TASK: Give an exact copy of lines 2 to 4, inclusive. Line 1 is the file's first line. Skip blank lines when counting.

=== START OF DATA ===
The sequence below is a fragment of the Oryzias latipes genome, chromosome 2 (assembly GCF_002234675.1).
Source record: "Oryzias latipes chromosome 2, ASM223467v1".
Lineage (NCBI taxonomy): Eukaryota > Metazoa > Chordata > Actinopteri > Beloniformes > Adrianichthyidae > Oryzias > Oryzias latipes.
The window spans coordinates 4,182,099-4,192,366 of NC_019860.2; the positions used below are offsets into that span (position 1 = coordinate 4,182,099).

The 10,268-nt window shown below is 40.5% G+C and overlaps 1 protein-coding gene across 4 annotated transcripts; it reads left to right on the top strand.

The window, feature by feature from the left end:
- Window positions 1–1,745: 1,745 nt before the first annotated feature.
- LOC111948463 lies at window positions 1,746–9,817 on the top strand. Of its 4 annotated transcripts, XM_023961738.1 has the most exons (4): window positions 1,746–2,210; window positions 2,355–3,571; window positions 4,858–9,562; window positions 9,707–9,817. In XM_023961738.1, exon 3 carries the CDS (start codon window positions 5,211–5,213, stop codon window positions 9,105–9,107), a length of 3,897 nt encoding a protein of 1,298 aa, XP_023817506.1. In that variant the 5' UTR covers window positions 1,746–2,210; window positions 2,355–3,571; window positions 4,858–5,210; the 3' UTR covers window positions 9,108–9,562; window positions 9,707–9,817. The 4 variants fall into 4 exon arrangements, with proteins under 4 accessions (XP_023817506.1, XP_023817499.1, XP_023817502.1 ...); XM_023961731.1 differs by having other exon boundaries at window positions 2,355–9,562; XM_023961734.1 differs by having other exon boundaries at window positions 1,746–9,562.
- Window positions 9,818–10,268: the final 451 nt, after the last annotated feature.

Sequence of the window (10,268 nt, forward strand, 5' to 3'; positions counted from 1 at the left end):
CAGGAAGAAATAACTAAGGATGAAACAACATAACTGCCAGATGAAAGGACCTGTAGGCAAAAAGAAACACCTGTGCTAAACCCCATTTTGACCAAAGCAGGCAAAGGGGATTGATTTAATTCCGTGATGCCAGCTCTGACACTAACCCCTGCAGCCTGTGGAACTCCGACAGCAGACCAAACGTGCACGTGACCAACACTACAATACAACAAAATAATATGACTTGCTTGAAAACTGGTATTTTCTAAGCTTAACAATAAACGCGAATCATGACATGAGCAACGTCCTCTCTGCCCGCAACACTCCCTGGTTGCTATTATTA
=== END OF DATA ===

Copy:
Source record: "Oryzias latipes chromosome 2, ASM223467v1".
Lineage (NCBI taxonomy): Eukaryota > Metazoa > Chordata > Actinopteri > Beloniformes > Adrianichthyidae > Oryzias > Oryzias latipes.
The window spans coordinates 4,182,099-4,192,366 of NC_019860.2; the positions used below are offsets into that span (position 1 = coordinate 4,182,099).